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CSA addresses questions about oversexualization of culture

by Emma Misiaszek - Photo Editor
Tue, Nov 7th 2017 10:00 pm

men are blatantly depicted as sexual objects in the media and in reality are judged based on this perceived deviance. We see stars such as Nicki Minaj, Cardi B and Rihanna often scantily dressed and shaking what their momma gave them. But why is this? Although cliché, the phrase “sex sells” could be the explanation for this societal norm.

The exploitation of black women’s sexuality relies on the stereotype that a black woman possesses the tendency to be excessively promiscuous and indecent in nature. This hypersexualized stereotype placed on black women dates back to slavery. As a reasoning for non-consensual sexual relations between white masters and their slaves, black women were depicted as having insatiable appetites for sex. 

So as time continued in the U.S., following the abolition of slavery and Jim Crow era, black women either had to become the stereotype of the mothering “mammy” or the sexually submissive “jezebel.” 

Black women continued to be characterized in a way that white men enjoyed consuming throughout the 20th century. They were seen as overtly sexual, curvy, thick, and submissive women whose sole purpose was to please white men.

This portrayal continues today and effects the lives of African American women around the country. On Friday, Nov. 3, the Caribbean Student Association (CSA) hosted a discussion based presentation, Celebrating Whores: A Breakdown of the Hypersexualization of Black Women. 

The presentation and resulting discussions revolved around the question: is the sexualization of black women a form of celebrating their sexual autonomy or is it the exploitation of black women for the white male gaze? 

Naomi R. Williams, African-American Studies assistant professor, presented a brief history of black women in the entertainment industry, using blues singers such as Bessie Smith as an example.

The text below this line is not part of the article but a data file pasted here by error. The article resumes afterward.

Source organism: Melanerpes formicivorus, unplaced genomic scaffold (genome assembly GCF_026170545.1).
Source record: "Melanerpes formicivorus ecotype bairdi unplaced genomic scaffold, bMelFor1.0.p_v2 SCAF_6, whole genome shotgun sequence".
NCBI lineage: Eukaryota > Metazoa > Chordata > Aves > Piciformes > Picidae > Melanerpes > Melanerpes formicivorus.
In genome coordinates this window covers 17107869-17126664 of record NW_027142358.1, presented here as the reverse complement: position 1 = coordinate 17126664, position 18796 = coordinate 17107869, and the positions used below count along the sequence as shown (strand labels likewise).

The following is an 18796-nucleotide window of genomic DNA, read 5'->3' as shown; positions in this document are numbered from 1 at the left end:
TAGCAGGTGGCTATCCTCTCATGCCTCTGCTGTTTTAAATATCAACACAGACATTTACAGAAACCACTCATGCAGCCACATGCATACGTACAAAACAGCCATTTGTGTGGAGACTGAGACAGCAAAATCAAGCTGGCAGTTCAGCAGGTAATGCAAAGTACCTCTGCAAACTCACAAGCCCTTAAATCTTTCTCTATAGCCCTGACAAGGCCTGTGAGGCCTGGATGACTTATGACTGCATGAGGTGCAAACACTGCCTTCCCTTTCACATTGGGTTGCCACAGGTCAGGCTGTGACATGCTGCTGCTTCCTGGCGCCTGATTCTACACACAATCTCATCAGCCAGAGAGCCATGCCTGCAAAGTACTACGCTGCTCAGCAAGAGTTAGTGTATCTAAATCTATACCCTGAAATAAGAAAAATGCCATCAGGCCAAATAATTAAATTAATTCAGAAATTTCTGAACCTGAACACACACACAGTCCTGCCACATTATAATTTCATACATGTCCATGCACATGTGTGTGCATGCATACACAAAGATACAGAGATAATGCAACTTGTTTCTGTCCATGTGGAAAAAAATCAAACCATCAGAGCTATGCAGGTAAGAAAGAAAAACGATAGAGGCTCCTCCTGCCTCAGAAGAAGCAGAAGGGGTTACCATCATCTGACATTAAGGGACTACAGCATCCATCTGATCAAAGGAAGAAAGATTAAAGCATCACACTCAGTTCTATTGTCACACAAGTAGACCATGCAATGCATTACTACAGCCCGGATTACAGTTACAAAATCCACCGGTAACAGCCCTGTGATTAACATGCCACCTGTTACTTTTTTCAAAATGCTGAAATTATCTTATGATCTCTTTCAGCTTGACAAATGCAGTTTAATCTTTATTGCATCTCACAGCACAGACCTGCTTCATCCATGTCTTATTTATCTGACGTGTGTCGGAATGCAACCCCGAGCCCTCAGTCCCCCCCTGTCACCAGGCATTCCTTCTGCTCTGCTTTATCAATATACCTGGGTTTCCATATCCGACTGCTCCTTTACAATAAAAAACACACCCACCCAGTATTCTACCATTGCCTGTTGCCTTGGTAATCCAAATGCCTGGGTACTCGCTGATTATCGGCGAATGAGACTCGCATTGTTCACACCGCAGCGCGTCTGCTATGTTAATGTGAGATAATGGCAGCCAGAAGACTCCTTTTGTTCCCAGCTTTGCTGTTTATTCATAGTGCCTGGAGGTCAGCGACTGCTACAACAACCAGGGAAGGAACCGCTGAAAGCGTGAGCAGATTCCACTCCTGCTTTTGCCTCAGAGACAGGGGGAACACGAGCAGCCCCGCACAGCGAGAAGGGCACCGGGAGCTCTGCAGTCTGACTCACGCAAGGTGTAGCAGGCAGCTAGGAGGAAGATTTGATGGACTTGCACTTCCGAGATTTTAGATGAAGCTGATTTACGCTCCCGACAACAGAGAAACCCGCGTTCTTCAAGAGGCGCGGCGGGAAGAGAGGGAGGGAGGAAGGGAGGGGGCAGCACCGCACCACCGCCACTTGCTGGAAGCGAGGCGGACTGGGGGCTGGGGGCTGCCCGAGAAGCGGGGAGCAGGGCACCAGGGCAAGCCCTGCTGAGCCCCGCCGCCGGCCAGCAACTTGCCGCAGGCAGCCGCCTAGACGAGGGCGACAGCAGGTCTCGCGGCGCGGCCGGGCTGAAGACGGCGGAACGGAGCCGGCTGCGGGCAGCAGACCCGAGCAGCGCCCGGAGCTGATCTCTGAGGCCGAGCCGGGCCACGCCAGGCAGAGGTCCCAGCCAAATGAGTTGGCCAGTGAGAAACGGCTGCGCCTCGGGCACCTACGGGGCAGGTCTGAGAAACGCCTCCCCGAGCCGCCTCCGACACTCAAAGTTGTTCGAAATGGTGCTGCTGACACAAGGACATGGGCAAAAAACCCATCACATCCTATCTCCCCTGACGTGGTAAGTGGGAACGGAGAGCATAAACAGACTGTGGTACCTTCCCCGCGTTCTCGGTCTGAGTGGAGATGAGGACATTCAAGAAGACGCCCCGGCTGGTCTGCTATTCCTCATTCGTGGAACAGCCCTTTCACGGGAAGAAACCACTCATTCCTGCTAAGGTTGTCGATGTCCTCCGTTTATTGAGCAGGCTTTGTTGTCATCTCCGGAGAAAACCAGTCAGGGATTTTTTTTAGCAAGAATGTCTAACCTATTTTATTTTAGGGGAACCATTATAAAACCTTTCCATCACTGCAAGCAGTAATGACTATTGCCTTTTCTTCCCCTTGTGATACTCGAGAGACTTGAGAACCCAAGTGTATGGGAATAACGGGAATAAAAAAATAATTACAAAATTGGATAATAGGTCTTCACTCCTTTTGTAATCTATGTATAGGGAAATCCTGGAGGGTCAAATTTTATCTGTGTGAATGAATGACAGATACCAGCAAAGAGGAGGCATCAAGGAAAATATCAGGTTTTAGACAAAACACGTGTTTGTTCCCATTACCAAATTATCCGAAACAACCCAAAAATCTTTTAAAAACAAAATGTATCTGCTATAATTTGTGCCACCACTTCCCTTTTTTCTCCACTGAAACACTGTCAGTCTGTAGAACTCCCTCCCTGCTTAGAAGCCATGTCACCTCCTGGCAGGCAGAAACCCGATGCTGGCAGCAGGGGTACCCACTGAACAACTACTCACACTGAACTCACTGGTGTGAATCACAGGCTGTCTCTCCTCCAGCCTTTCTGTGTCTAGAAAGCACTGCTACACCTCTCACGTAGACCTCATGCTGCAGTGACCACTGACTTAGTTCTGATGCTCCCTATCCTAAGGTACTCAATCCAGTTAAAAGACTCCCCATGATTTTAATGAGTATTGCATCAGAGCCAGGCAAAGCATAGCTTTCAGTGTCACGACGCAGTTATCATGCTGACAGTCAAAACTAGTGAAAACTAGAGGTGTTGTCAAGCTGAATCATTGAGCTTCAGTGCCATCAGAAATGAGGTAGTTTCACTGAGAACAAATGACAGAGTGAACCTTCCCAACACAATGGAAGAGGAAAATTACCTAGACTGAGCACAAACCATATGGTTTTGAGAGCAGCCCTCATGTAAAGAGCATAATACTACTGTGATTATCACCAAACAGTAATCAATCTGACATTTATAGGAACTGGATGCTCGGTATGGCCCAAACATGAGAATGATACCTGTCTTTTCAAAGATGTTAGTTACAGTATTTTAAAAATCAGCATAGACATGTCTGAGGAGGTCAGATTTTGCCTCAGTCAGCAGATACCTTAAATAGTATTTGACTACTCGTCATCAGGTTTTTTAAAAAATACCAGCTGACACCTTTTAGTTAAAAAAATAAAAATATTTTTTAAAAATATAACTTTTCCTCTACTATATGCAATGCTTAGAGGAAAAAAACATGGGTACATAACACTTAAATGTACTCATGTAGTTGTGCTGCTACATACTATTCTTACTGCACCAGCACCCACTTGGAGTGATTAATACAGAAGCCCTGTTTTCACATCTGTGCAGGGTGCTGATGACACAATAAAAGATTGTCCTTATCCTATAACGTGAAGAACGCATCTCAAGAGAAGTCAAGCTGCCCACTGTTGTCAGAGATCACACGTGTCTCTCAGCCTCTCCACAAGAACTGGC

“They weren’t passive puppets just for entertainment,” Williams said. “They reaffirmed their own autonomy by lacking that respectability. Women were explicitly celebrating the right to conduct themselves as expansively as men did.”

Williams went on to discuss recent examples of the exploitation of the black female body, such as the popular yet problematic song “Baby Got Back” by Sir Mix A Lot. “The booty particularly signifies the inherent danger of the black female body,” Williams said when discussing the harmful implications the song has had on American pop culture.

Sophomore Xaire Davis attended the presentation hoping to learn more about the histury of the sexualization of African American women in the U.S. 

“It brought more clarity to things because I’m an African American woman on this campus and I do deal with certain things that I didn’t necessarily understand before today,” Davis said. “After hearing the history about the sexualization of women and the women who were my ancestors, it makes more sense why certain things occur. I think it’s going to make me more aware of myself.”

Another key discussion during the presentation was how white privilege plays an important role in how society perceives black women. CSA president Aailyah Johnson brought up the comparison between Nicki Minaj’s performance in her “Anaconda” music video and Miley Cyrus’s performance of “We Can’t Stop” at the 2013 MTV Video Music Awards.

Both performers dressed scantily, twerked and licked random objects, but many people criticized Nicki Minaj for being too “scandalous” and “inappropriate” while Miley Cyrus was celebrated for doing whatever she wanted without caring about people’s opinions. 

Not only do African American artists and celebrities feel this unfair bias placed on them, but many women of color are affected by this issue, no matter their socioeconomic status. Vice president of CSA Danique Shallow, a senior here at the college, also feels unfairly treated based on her body.

“Although we’re a Caribbean student association, we’re also an all-female e-board,” Shallows said. “We know what it’s like to be hypersexualized and to be viewed as just objects. This is a conversation we’ve had ourselves, like the way we are viewed just because of certain things we wear and the curves that we have. We wanted to bring light to the situation because we face it and we’re sure it’s something that’s prevalent amongst other girls on campus too.”

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Taken by Vincent Croce:
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